April 21, 2003

40,000 in Gehenna
by C.J. Cherryh

I am selective about the sci-fi I read. It's not a genre I know my way around in and I've read some that struck me as, well, just silly. But lo, my son has now grown to the age where he is reading adult fiction and spends most of his free time with his nose stuck in sci-fi novels. Robert A. Heinlein is his current passion. Plus, summer is coming and he's too young to drive which means he'll be spending long hours out here at the farm. I need to have some authors lined up to throw his way when he gets bored and we're browsing the library shelves.

And then Will talks about how good Cherryh is. I usually concur with Will. Not always; it's highly unlikely that I will ever make it thru the entire Patrick O'Brian "Jack Aubrey" series though I did give the first one a go. But usually Will is spot on. So when I saw Cyteen on the shelf at the local Large Chain Bookstore, it was a sale, right then and there.

If you want a good plot summary, go to our C.J. Cherryh page and read Will's. He nails it well. I read it in a weekend and wanted more so I stopped and picked up a few more at the used bookstore on the way home. 40,000 in Gehenna was there and I opened it thinking it would be more of the same. Wrong. Nothing like it. Initially, I was disappointed but as the book progressed, it grew on me.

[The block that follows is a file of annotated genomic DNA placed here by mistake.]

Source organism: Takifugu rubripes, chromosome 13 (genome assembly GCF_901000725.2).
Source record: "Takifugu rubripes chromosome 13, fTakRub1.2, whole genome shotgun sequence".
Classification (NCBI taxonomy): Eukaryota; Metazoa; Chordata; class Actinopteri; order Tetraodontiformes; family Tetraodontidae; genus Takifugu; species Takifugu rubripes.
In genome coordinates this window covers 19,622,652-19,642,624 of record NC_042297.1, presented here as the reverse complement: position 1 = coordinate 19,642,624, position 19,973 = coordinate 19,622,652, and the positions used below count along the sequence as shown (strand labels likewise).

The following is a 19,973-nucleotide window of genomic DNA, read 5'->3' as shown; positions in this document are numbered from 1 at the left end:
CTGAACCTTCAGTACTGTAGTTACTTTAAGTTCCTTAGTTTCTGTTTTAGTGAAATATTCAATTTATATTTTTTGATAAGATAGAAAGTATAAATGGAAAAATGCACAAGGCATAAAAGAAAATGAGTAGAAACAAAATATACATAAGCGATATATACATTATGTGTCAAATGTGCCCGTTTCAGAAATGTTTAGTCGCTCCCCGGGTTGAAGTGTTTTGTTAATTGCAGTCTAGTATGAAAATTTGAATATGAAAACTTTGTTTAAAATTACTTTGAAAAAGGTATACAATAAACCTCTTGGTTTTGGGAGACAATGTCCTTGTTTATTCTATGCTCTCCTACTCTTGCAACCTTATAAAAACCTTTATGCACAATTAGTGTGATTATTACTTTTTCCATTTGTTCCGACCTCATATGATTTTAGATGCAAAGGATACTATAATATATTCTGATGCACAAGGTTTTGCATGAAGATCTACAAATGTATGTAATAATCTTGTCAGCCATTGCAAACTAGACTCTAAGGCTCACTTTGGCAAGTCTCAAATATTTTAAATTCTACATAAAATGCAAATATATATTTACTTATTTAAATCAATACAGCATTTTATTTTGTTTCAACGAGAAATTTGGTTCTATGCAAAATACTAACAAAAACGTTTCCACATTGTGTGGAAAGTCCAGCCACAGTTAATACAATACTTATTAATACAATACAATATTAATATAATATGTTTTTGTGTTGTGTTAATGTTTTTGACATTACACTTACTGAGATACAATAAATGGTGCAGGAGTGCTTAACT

Gehenna is the name of the planet where 40,000 born-men and clones are left in an experiment in sociogenesis. The clones are programmed to reproduce and farm; the born-men are there to administer the society and fulfill the upper-level functions required. And it goes wrong when sentient life is discovered in the form of huge lizard-like critters that build mounds and tunnels in swirl patterns. The book is about the evolution of the society from one that is structured by off-world standards to one that has adapted to the environment and has become viable in its own right. And then the off-planet men come back to check up on how things are going. And things start going wrong. It's a theme that's been done before. What fascinated me were the lizards, called calibans. They create the patterns in the dirt and change the way people communicate. They provide the forms that shape the society. They create the power structure in the society. I wish she had made the novel longer and fleshed it out more. Cyteen detailed everything but we only get a taste in 40,000 in Gehenna. And that taste left me wanting more.

Posted by Deb English at April 21, 2003 04:49 PM